- Writing of protocols (this requires gaining an in-depth knowledge of the product to be able to determine what the necessary output is and if it is meeting predefined criteria)
- Testing of equipment
- Organising data
- Analysing test results
- Documenting and reporting the analysis of test results
- Review and maintenance of technical documentation
- Providing evidence of both internal and external regulatory compliance
- Troubleshooting in the event of abnormal testing results
- Troubleshooting issues identified by other staff members
- Ensuring accurate records of all validation activities
- Supervision of junior staff or management of a team of validation professionals
As you can see, the role can be extremely varied. There can be an interesting mix of office-based report reading and writing, and laboratory, clean room or production-line based assessments.
For a great insight into validation roles from someone actually in the job, check out this video from the About Bioscience website, produced by the North Carolina Association for Biomedical Research (NCABR).
Becoming A Validation Engineer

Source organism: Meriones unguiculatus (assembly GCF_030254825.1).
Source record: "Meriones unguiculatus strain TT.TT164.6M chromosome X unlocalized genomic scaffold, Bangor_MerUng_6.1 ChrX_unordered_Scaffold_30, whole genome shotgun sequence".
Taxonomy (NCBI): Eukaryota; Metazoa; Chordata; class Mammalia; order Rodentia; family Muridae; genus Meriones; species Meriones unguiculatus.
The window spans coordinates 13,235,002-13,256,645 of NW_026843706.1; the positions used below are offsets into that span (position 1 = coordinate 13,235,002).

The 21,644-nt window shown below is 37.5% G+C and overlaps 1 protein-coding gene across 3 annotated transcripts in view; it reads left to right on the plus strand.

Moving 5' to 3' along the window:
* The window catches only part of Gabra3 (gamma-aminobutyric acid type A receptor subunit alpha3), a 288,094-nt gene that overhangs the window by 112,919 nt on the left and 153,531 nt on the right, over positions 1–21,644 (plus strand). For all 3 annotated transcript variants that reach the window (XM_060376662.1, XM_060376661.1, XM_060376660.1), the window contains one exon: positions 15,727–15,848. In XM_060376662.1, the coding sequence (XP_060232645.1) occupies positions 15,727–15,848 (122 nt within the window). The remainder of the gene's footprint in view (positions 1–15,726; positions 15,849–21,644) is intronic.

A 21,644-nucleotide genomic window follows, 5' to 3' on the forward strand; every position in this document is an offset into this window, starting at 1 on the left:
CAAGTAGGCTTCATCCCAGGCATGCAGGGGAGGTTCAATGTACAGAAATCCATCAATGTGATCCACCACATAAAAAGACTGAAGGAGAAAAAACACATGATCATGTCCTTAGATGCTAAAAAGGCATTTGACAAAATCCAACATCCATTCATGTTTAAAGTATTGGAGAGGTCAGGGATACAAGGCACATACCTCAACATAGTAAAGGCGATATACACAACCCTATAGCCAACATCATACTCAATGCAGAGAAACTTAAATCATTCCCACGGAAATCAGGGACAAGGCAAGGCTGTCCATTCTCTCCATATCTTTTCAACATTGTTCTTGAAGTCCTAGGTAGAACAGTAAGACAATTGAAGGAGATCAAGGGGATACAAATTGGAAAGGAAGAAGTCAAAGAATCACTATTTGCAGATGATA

There is currently an acute shortage of validation skills in the industry so it could be a great time to consider a mid-career change into validation. This is especially true in the Republic of Ireland. If you want to see more about the number and kinds of jobs that are available, check out our jobs boards for Ireland, the UK and Philadelphia, USA, and select Validation or Validation Projects from the “Jobs by Category” menu.
To become a validation professional, a Bachelor’s degree (usually in science or engineering, or something similar) is the typical requirement. A lower level qualification with accompanying work experience can be a realistic alternative though.
On top of this level of education, a candidate needs to be able to demonstrate familiarity with regulatory guidelines and industry standards.
The ideal skill set for someone moving into validation includes:
- Attention to detail – it is vital that validation engineers pay attention to every test result and measurement and notice when something isn’t quite right
- Analytical thinking – as well as identifying when there is an issue, part of the role can be to suggest why there might be an issue, as well as potential fixes
- Team working – these professionals can be working with people throughout the manufacturing process
- Good written communication skills – report and protocol writing is an essential part of the job
- Organisation skills – protocols and timelines have to be strictly followed
- Mathematics – gathering, interpreting and reporting on numbers is a significant part of the role
- Computer skills – there is a lot of organisation and interpretation of data required, computer skills are essential
- Time management – there is a timeline of testing that needs to be followed
- Initiative – validation engineers need to be able to think on their feet and come up with new and inventive ways to challenge the processes and fix problems